The past decade has shown the power of partnerships to advance development. More children are in school, more mothers survive pregnancy and childbirth, and more infants and toddlers live to adulthood.
But despite the strong performance of many developing countries, there remain large pockets of poverty in the global South, even in fast-growing emerging economies. This is a stark reminder that even as countries reap higher economic gains, we must work to ensure that the opportunities for prosperity are distributed more equitably.
The Rio+20 Conference on Sustainable Development, held in June, affirmed that equity and fairness must remain at the top of the international agenda as we seek to balance social, economic and environmental needs. This principle is guiding our ongoing work on the post-2015 development agenda.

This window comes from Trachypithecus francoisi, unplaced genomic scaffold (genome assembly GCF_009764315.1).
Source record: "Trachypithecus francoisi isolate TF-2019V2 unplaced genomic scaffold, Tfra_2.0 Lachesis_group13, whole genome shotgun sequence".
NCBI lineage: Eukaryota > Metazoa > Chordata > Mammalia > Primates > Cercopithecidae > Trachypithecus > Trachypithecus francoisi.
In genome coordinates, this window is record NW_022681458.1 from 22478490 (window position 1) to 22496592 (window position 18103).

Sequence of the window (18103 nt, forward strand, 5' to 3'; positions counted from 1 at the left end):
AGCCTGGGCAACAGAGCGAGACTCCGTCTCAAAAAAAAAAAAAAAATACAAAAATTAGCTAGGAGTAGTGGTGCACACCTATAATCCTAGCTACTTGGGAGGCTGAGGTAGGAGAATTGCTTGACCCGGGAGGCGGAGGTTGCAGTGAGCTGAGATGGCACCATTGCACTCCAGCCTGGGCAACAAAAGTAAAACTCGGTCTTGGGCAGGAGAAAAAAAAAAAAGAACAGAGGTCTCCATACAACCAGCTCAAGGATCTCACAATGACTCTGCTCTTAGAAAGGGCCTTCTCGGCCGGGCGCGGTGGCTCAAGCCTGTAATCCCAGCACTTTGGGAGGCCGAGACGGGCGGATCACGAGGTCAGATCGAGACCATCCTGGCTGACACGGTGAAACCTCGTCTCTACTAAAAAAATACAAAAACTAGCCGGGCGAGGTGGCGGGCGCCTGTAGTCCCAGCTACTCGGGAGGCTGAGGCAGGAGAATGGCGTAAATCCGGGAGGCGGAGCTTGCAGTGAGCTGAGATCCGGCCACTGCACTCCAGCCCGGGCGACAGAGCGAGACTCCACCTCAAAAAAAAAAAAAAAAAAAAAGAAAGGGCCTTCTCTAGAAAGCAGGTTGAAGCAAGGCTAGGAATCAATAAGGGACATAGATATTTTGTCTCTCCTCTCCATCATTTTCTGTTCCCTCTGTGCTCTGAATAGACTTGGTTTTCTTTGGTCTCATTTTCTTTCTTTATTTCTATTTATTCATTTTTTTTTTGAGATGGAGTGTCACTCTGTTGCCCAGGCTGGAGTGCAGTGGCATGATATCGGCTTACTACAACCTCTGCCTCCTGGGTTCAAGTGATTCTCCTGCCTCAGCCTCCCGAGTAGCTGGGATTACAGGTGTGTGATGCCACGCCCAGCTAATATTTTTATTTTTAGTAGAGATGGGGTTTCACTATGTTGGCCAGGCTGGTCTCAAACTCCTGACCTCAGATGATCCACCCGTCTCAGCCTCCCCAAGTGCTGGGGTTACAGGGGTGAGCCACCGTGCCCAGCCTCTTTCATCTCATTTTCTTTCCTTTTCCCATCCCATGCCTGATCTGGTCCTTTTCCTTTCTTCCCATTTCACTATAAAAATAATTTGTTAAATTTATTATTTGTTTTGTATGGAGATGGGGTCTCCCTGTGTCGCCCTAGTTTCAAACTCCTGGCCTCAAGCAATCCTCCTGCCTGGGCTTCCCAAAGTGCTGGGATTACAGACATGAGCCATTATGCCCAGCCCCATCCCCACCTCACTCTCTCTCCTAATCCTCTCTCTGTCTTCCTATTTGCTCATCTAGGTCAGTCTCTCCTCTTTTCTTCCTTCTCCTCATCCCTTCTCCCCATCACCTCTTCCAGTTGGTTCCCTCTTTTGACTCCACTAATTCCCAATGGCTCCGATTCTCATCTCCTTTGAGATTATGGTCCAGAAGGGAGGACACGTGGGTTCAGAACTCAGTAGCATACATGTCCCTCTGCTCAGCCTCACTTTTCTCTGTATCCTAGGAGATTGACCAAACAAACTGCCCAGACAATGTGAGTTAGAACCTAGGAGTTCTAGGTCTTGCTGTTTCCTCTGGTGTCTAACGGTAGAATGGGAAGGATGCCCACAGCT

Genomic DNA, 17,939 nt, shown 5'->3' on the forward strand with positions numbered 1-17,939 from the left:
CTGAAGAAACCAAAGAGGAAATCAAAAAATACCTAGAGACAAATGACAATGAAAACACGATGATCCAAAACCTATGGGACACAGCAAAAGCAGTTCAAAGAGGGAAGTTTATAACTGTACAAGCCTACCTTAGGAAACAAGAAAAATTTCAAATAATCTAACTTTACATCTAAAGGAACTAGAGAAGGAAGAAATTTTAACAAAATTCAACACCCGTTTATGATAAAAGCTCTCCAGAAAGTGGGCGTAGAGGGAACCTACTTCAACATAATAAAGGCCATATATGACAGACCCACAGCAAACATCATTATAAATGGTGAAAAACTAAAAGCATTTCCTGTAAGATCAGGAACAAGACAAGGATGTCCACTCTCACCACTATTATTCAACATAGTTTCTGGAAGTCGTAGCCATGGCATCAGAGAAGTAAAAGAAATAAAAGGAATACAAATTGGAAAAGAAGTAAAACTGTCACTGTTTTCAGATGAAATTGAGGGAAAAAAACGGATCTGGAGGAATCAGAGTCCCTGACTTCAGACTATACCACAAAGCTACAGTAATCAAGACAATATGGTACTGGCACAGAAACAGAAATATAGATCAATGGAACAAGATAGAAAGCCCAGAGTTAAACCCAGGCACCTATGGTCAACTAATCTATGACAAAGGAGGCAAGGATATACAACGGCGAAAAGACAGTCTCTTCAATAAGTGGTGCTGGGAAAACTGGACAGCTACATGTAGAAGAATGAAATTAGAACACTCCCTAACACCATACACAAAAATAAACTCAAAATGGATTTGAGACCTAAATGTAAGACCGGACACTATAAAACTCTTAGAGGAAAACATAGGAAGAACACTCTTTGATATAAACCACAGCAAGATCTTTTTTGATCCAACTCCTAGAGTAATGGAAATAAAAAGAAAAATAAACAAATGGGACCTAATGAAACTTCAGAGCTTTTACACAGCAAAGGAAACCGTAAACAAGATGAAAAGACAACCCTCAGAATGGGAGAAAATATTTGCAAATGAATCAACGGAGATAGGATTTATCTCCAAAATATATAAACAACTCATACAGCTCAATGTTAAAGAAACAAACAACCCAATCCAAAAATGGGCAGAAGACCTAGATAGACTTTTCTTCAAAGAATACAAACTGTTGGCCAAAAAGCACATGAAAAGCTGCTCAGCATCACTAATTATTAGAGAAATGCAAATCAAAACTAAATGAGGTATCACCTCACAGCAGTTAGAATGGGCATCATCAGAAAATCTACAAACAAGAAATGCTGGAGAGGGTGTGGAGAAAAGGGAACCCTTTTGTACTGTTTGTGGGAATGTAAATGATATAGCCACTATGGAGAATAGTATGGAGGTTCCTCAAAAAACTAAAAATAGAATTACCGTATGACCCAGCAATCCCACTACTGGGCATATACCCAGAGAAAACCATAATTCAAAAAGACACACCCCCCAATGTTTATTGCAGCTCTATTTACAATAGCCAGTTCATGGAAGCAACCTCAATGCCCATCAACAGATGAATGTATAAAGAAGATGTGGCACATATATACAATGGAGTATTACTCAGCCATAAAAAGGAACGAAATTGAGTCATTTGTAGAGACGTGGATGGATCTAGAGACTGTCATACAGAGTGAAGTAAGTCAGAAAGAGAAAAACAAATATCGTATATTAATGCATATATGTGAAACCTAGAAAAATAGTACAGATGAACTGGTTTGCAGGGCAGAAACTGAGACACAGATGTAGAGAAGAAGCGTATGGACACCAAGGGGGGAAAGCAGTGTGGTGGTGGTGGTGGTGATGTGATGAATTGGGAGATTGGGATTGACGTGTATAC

South-South cooperation has the potential to balance growth and equity on a global scale. Even in the midst of severe economic, social and political instabilities, South-South cooperation has continued to drive buoyant trade and financial flows in recent years.
The countries of the South are building new models of development cooperation that emphasize mutual benefit and solidarity as well as cost-effectiveness. This is helping to provide people with improved access to affordable medicines, technology and credit.
The rapid spread of information technology has dramatically increased connectivity and networking throughout the South, creating enormous opportunities for sharing of experience, knowledge and good practices that can boost development. South-South cooperation holds great potential for even greater sharing of expertise in areas such as education, health, energy and food security.
As we mark the United Nations Day for South-South Cooperation, I pledge to further strengthen support for this fruitful collaboration, which can improve conditions in the Global South that reverberate around the world.